Scientists find new treatment for scrapie

Dec 07, 2006

German scientists have discovered a method of treatment that appreciably slows the progress of the fatal brain disease scrapie in mice.

Researchers from the universities of Munich and Bonn, together with colleagues at the Max Planck Institute in Martinsried, used an effect discovered by U.S. researchers Craig Mello and Andrew Fire, for which they were awarded this year's Nobel Prize for Medicine.

Scrapie is a variant of the cattle disease bovine spongiform encephalopathy, or mad cow disease, and the human equivalent Creutzfeldt-Jakob disease.

Scrapie, Creutzfeldt-Jakob and BSE are among the most unusual diseases known to medical research because the pathogens are apparently neither viruses nor bacteria, being simply protein molecules known as protein prions.

What is even more peculiar: the same prion proteins occur in healthy animals, the only difference being they have an unusual shape. When there is contact with their "diseased twins" they change their shape, also becoming "diseased.

The new, complex treatment, however, will require years of study before it can be applied to human medicine, the researchers said.

They detail their findings in the December issue of the Journal of Clinical Investigation.

Copyright 2006 by United Press International

Explore further: High prevalence of HCV in baby boomers presenting to ER

add to favorites email to friend print save as pdf

Related Stories

IOC defends Rio legacy amid green protests

2 hours ago

Ecological protests on Saturday dogged the final day of an International Olympic Committee executive board meeting in Rio as green campaigners slated the choice of a nature reserve to hold the golf event ...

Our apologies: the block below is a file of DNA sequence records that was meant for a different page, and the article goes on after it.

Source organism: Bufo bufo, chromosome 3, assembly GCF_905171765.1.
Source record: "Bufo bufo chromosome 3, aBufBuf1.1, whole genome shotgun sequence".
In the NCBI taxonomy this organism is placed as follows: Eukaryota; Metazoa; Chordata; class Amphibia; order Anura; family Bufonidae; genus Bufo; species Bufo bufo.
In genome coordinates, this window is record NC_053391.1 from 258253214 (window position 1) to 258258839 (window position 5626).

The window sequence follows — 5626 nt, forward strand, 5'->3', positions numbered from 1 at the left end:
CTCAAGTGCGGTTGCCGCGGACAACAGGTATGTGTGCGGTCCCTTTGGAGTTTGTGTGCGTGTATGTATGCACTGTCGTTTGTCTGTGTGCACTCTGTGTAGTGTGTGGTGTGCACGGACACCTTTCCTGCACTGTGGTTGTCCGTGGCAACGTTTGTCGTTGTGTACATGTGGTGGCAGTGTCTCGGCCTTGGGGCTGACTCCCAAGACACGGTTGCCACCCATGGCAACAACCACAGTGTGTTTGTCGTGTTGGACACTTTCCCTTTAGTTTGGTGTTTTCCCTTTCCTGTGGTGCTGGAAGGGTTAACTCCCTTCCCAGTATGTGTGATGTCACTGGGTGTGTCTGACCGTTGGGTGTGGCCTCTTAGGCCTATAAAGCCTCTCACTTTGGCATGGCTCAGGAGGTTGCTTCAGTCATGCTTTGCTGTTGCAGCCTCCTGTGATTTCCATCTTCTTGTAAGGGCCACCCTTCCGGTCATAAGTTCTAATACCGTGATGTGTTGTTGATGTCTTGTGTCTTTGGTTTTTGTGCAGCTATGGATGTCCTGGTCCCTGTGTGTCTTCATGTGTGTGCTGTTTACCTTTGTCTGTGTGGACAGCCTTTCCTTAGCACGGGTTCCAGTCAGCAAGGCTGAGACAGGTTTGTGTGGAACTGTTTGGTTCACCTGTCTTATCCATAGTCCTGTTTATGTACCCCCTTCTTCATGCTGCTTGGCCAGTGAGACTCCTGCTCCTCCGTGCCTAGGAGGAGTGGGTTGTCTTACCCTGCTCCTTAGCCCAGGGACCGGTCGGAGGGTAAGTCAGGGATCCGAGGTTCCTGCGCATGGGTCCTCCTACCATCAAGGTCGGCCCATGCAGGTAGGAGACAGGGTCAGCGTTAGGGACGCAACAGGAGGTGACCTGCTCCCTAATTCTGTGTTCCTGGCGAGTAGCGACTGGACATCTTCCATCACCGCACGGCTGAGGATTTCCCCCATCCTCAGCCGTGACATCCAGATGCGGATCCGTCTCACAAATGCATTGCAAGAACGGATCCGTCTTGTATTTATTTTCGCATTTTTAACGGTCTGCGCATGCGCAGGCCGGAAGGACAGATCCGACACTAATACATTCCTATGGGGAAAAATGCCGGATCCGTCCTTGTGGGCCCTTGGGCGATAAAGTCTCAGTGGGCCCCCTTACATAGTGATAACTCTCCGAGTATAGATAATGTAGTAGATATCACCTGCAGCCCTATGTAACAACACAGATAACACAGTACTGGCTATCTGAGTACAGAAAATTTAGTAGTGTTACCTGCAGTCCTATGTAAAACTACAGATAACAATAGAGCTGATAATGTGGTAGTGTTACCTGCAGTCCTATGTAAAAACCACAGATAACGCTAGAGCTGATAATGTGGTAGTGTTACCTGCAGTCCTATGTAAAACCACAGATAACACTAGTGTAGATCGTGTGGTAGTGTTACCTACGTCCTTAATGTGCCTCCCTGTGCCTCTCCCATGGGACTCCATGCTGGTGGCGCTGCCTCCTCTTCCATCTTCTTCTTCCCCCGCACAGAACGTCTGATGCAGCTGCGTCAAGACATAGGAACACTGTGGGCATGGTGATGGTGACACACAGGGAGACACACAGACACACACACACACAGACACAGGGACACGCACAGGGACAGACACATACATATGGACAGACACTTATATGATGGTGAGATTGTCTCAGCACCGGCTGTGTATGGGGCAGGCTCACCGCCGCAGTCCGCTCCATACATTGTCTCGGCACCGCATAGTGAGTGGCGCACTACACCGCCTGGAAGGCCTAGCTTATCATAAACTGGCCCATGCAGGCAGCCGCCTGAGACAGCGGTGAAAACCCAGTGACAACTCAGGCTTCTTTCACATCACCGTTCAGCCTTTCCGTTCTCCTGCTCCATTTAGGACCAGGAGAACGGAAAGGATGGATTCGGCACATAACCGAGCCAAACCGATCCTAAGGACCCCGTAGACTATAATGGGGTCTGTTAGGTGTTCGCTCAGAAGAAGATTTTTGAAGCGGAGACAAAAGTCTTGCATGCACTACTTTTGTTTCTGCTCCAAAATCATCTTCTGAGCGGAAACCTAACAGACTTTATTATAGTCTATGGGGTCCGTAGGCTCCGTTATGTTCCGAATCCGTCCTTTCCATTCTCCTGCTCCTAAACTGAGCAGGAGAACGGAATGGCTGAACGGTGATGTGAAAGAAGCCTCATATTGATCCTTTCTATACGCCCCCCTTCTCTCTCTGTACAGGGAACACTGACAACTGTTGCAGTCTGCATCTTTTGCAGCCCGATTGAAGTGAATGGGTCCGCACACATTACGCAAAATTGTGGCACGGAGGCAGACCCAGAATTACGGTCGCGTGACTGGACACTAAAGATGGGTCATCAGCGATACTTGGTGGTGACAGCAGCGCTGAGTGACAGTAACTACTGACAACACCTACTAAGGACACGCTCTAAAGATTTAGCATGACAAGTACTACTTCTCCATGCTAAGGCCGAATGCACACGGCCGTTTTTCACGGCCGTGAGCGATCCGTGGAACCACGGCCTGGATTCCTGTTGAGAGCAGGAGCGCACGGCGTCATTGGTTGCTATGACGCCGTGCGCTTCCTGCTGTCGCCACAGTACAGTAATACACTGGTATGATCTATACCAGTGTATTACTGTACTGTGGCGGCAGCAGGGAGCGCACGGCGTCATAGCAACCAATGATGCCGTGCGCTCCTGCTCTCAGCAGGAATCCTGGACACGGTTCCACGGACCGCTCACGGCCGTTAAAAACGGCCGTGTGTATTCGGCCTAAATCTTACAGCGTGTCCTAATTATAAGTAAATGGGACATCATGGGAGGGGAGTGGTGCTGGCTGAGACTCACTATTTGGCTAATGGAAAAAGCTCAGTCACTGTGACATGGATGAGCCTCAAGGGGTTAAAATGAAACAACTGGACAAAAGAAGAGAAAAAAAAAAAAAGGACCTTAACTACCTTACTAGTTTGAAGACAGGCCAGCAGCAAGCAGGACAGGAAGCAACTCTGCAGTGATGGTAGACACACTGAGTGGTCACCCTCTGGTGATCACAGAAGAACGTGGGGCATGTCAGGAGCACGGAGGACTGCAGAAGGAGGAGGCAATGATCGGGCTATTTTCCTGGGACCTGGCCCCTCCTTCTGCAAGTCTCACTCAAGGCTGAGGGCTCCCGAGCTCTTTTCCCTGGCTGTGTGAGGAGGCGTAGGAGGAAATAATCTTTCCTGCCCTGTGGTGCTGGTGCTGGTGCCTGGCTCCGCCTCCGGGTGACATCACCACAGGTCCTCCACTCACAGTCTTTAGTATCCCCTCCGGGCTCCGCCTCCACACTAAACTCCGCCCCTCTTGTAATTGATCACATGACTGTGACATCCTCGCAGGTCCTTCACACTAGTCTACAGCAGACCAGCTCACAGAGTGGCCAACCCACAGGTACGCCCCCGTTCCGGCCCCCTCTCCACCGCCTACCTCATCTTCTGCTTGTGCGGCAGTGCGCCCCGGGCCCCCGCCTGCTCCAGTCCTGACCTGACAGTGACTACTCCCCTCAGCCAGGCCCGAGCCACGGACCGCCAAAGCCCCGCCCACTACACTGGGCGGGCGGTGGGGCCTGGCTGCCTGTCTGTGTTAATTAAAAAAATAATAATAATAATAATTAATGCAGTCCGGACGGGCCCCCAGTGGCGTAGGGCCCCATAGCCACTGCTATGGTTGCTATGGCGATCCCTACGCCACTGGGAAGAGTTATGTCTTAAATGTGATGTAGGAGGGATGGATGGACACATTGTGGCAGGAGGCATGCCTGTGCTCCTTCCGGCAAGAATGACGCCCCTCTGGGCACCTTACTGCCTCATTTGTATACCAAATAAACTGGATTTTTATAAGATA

Japan's NTT to buy German data centre operator

2 hours ago

Japanese telecom giant NTT Communications is looking to acquire German data centre operator e-shelter, as it seeks to cash in on growing demand in Europe, a newspaper reported Saturday.

Fashionable or geeky—the modern watch dilemma

6 hours ago

It's Milan fashion week, you've got tickets to the catwalk shows and an outfit to die for, but which watch to wear? A chunky smartwatch or chic ticker that can't tell the time?

Recommended for you

Listeria screening in public lavatories in Vienna

3 hours ago

Vienna's public lavatories were at the focus of a study by the Global Food Safety research group at the Vetmeduni Vienna. The researchers studied 224 public restrooms in Vienna, which are about 91 percent ...

African leaders urge Ebola 'Marshall Plan'

3 hours ago

Leaders of the west African countries worst hit by Ebola urged the world on Tuesday to back a "Marshall Plan" to help them stamp out the disease and rebuild their shattered economies.

Women with endometriosis need support, not judgement

5 hours ago

Known for years as the "career woman's disease" based on the idea that women without children develop disease in their reproductive organs, endometriosis is a painful condition thought to affect one in ten wome ...

User comments : 0

Please sign in to add a comment. Registration is free, and takes less than a minute. Read more

Click here to reset your password.
Sign in to get notified via email when new comments are made.